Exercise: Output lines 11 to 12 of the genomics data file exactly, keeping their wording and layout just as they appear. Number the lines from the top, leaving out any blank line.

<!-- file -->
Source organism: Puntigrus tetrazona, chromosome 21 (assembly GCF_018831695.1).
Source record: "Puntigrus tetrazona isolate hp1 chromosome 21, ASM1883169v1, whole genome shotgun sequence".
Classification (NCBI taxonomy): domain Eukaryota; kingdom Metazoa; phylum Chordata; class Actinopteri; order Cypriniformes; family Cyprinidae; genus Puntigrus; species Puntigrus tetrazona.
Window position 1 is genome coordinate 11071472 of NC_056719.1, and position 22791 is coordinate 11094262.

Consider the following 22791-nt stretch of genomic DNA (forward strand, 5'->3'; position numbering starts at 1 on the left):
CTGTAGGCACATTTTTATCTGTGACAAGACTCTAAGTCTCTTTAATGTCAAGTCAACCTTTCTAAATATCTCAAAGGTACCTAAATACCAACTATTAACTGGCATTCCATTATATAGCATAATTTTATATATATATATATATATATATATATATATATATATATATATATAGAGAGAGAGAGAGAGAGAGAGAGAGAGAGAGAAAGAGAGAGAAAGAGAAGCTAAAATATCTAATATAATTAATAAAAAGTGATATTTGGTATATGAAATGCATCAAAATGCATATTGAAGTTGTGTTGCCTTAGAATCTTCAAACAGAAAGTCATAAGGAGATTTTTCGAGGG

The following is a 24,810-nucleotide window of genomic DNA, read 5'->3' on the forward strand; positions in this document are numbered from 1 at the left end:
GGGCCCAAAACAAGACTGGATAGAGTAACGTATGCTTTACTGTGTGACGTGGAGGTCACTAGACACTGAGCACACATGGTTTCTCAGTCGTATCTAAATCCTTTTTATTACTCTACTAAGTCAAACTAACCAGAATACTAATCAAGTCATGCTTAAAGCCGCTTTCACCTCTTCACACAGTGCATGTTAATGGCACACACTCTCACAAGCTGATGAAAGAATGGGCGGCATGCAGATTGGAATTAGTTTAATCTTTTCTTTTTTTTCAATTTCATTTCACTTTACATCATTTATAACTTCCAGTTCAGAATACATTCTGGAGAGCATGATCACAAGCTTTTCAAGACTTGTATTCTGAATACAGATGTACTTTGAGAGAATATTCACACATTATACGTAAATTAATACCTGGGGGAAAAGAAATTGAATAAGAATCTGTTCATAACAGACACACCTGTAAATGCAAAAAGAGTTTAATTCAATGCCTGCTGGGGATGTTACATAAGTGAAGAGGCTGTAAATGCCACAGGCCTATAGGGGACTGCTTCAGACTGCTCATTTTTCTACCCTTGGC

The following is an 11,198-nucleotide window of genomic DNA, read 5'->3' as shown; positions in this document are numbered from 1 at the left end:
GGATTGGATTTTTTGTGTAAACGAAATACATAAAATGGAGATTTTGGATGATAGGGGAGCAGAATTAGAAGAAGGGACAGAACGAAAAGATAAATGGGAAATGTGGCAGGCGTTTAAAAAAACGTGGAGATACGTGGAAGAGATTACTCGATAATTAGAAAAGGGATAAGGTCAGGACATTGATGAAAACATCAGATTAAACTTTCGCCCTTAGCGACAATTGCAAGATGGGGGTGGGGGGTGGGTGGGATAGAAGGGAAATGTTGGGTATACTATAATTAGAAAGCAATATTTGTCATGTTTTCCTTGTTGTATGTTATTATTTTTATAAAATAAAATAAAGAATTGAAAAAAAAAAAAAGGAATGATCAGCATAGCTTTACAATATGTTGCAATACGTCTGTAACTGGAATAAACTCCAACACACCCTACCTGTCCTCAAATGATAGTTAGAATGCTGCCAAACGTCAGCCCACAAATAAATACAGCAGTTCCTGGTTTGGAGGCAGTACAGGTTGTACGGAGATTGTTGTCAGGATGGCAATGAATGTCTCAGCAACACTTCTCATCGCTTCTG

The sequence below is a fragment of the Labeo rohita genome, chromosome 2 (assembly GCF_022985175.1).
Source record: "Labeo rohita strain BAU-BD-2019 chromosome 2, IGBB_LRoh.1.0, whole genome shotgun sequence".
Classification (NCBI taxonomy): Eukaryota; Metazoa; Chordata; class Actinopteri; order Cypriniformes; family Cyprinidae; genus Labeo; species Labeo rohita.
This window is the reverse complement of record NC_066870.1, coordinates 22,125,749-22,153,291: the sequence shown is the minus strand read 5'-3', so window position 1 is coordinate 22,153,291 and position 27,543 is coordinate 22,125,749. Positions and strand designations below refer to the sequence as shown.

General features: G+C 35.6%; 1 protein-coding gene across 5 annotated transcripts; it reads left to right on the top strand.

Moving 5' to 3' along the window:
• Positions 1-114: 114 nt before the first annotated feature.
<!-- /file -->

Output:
The sequence below is a fragment of the Labeo rohita genome, chromosome 2 (assembly GCF_022985175.1).
Source record: "Labeo rohita strain BAU-BD-2019 chromosome 2, IGBB_LRoh.1.0, whole genome shotgun sequence".